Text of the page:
E. J. Couzens is a hard man to pin down.
Our man is probably not Edrick James Couzens, who was part of the Worcestershire Regiment, and was killed 8 July, 1916.
In 1906 an E. J. Couzens ran a retail outlet for furs in Cheltemham.
In 1919 an E. J. (Edward) Couzens presided as Grand Primo at a meeting of the R. A. O. B. (Royla Antediluvian Order of Buffaloes) at a welcome home dinner for "brethren who had served overseas during the war. It is unclear if Couzens was among the returnees. In 1963 this E. J. Couzens was a member of the Malmesbury Borough Council, overseeing building permits. He died 8 Nov 1969, age 88. His obituary says he was in the building contractor business, and an alderman of Wilshire County council and a member of the Malmesbury Rural Council. It doesn't mention any war service, or anything to do with engraving.
A private Couzens seems to have been part of the 1/1st South Midland Mobile Veterinary Section some time between 1915 and 1917. He went on leave in November, 1915.
A corporal Couzens, of the Essex, machine gunner, did heroic service in the first battle of Ypres. Sergeant Couzens scored highly in a civilian shooting match in 1923, Leicester. This was probably Walter George Couzens, 1896-1979.
Couzens, 7905, Sapper H. A. Royal Engineers, was wounded 16 Nov 1914.
There was a John Cousen, born 1887, married to Rose King in 1912, probably related to John Harold Cousen who was a sapper in WWII. They had a son late in life named Ronald: Ronald served with the 221 Field Company, Royal Engineers. The 221 Field Company landed in Salerno in September 1943 and fought in the Italian Campaign against the Germans alongside the American 5th Army as they advanced Northwards. Ronald died during bitter fighting for the town of Minturno which lay at the end of the Gustav Line - a German line of defence stretching from West to East across Italy.
A John Cousins, born 1887 from Southwick-on-Wear Sunderland, Yorkshire Northern, service number 322404, was a sapper in the Royal Engineers in WW I, pensioned out 12 Oct 1918 with an un-described disability. A sapper is a soldier who performs engineering duties. He seems to be the son of the above John and Rose, according to the 1911 census. He appears on the roster in 1939, full name John Frederick Cousins, living with John and Rose, and working as a Hotel Door Porter. A John F. Cousins died in 1962. These may not all be the same person. The one who died seems to have been born in 1892-4, while the sapper seems to have been 5 or 6 years older.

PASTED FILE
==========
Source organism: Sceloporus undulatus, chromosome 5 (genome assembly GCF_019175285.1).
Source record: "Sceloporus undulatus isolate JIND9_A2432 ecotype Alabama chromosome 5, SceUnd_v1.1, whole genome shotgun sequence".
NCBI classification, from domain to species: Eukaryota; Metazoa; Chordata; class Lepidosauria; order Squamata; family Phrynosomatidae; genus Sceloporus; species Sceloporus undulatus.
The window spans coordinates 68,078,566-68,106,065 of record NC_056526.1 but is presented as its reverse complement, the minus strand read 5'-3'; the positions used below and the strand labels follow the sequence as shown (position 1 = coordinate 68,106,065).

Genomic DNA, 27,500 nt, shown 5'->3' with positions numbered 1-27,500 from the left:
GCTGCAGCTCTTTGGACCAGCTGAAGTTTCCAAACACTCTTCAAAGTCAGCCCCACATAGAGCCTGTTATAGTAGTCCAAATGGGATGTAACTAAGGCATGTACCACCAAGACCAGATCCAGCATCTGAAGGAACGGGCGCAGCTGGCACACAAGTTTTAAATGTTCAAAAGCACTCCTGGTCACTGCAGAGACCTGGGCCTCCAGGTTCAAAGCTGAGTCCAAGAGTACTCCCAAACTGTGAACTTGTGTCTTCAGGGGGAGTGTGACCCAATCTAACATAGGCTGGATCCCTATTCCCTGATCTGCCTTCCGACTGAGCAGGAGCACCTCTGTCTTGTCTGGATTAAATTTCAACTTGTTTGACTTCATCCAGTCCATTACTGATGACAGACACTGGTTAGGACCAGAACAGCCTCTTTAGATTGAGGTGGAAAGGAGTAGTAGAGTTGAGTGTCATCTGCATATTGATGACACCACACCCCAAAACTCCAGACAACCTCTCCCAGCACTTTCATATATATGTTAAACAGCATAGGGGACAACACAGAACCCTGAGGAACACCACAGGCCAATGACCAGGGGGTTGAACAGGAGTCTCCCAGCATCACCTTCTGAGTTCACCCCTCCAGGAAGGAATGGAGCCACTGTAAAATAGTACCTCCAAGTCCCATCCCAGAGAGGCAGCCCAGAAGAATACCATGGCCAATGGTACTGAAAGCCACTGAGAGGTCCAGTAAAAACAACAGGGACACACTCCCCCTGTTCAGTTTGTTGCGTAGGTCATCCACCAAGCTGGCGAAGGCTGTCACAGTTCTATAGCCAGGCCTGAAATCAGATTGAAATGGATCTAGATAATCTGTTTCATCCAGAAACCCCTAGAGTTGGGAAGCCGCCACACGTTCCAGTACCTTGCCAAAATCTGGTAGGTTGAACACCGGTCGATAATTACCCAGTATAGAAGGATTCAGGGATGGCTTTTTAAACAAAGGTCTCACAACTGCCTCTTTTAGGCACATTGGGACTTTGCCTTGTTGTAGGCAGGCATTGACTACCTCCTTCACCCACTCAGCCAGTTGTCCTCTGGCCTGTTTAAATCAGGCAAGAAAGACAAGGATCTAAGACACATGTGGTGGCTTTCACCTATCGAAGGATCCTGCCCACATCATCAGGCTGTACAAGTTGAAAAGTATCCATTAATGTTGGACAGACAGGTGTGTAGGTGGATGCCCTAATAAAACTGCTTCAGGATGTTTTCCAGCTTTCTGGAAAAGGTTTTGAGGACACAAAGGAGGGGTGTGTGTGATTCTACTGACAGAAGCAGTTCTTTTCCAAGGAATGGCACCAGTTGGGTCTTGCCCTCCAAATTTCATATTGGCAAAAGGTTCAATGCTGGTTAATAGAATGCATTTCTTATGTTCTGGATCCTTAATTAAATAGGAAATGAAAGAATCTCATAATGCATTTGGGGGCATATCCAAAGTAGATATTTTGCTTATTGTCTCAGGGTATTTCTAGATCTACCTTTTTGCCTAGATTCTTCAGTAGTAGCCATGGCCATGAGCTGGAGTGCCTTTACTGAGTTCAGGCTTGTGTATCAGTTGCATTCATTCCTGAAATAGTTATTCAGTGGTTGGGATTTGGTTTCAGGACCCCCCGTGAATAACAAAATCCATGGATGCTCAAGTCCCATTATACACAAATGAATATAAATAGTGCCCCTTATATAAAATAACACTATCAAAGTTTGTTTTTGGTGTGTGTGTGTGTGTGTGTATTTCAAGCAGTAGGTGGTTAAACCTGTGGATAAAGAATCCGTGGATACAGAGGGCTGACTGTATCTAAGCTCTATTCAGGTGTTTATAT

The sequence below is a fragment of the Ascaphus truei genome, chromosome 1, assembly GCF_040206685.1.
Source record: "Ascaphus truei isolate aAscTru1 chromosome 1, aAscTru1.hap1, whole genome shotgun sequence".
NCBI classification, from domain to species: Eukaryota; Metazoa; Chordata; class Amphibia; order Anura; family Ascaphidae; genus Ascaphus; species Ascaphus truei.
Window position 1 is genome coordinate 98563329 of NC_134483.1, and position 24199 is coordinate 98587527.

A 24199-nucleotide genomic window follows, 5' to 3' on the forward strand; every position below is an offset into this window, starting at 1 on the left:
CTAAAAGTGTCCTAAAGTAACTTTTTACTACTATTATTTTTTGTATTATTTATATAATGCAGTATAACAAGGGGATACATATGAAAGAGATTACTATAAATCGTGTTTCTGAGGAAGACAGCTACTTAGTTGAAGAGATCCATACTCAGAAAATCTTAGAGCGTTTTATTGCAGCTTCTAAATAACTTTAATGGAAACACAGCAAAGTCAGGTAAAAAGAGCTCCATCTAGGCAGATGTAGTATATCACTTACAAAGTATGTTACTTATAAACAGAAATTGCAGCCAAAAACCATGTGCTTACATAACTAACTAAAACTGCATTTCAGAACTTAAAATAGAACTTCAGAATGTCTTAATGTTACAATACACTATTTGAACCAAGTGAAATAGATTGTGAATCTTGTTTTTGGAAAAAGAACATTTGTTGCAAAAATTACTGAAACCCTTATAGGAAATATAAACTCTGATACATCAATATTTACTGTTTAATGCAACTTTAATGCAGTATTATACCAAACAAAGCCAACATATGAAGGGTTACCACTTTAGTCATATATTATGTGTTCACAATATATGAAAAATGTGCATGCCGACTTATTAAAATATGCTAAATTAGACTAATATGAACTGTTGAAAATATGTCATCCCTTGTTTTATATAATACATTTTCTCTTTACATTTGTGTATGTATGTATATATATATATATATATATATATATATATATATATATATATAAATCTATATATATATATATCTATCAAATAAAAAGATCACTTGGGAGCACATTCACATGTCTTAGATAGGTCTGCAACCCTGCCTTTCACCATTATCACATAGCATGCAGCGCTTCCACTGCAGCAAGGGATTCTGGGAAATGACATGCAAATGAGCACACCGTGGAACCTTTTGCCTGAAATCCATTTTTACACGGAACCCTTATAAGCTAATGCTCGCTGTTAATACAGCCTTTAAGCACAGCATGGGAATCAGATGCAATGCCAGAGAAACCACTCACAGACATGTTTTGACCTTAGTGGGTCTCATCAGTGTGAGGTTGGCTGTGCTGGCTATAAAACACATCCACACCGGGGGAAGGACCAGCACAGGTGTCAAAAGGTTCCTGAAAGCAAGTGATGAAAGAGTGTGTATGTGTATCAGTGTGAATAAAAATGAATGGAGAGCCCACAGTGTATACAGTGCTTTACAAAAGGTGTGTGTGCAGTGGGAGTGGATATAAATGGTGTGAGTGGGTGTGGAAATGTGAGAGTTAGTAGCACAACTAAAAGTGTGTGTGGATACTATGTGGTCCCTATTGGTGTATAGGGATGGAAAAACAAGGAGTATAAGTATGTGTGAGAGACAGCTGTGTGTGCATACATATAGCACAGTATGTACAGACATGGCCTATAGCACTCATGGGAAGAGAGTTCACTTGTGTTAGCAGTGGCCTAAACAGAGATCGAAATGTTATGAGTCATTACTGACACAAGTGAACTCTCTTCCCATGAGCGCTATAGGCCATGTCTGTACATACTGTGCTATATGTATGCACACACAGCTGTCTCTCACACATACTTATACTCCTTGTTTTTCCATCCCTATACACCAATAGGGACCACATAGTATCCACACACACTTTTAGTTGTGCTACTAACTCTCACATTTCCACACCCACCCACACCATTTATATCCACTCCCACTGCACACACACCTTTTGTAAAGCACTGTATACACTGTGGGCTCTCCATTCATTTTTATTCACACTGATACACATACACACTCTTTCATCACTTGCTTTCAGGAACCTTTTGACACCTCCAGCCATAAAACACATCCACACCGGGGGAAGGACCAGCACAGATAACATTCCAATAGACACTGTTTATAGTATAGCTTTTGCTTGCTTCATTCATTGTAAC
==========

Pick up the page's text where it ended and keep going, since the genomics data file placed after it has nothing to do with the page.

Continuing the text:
In 1953 an E. J. Cousins, 63 Somerton R. Newport, England, born 1887, Ironworker, went to Sydney, Australia in 1953, and returned in 1956. He seems to have immigrated in 1913 from Australia, and made several trips back and forth over the years.
An Ernest Couzens was born in Essendine, the youngest son of John and Mary Couzens who later moved a short distance away to Carlby in Lincolnshire. He joined the 7th Battalion Leicestershire Regiment and went to France on 29 July 1915. He was killed during the Battle of the Somme on 14 July 1916 in an attack on Bazentin Le Peitit Wood (before the Sherwood Foresters, not part of the Leicestershire Regiment) reached Ypres. Ernest is buried in Flatiron Copse Cemetery near Mametz, grave II.C.6.
There was an Edgar Couzens in the Northumberland Fusiliers Army Veterinary Corps, who later ran a butcher shop in New Castle.
Ernest James (E. J.) Cousins was a Canadian, 1883-1957, who went to war with the Canadian Forestry Corps in 1917, and was invalided out in 1918. He was married to Alice, and they are both buried in Canada, her in 1950, and him in 1957. He was a teamster before the war, and maybe ran retail businesses afterward. It's unlikely he's our E. J. Couzens, but it's possible. The CFC may have been around Ypres, and Cousins may have transferred to the Canadian Engineer Corps, which built roads and railways in the area. Probably far fetched.
Our most promising lead is a wartime record of E. J. Couzens, sapper in the Royal Engineers, who was nominated for decoration in 1919. This may be our man. Also we've got an E. J. Couzens appearing in a 1939 London directory with an occupation of "Wood Engraver." We don't know if they're the same people, and more instances of the wood engraver are not found, but it's easy to imagine he's our World War I illustrator of the Wipers Times, but….imagination is not proof.
By the way, should we think there is some similarity between the Couzens Coat of Arms, see nearby, and the banner symbol at the top of each Wipers Times issue? Hmmm.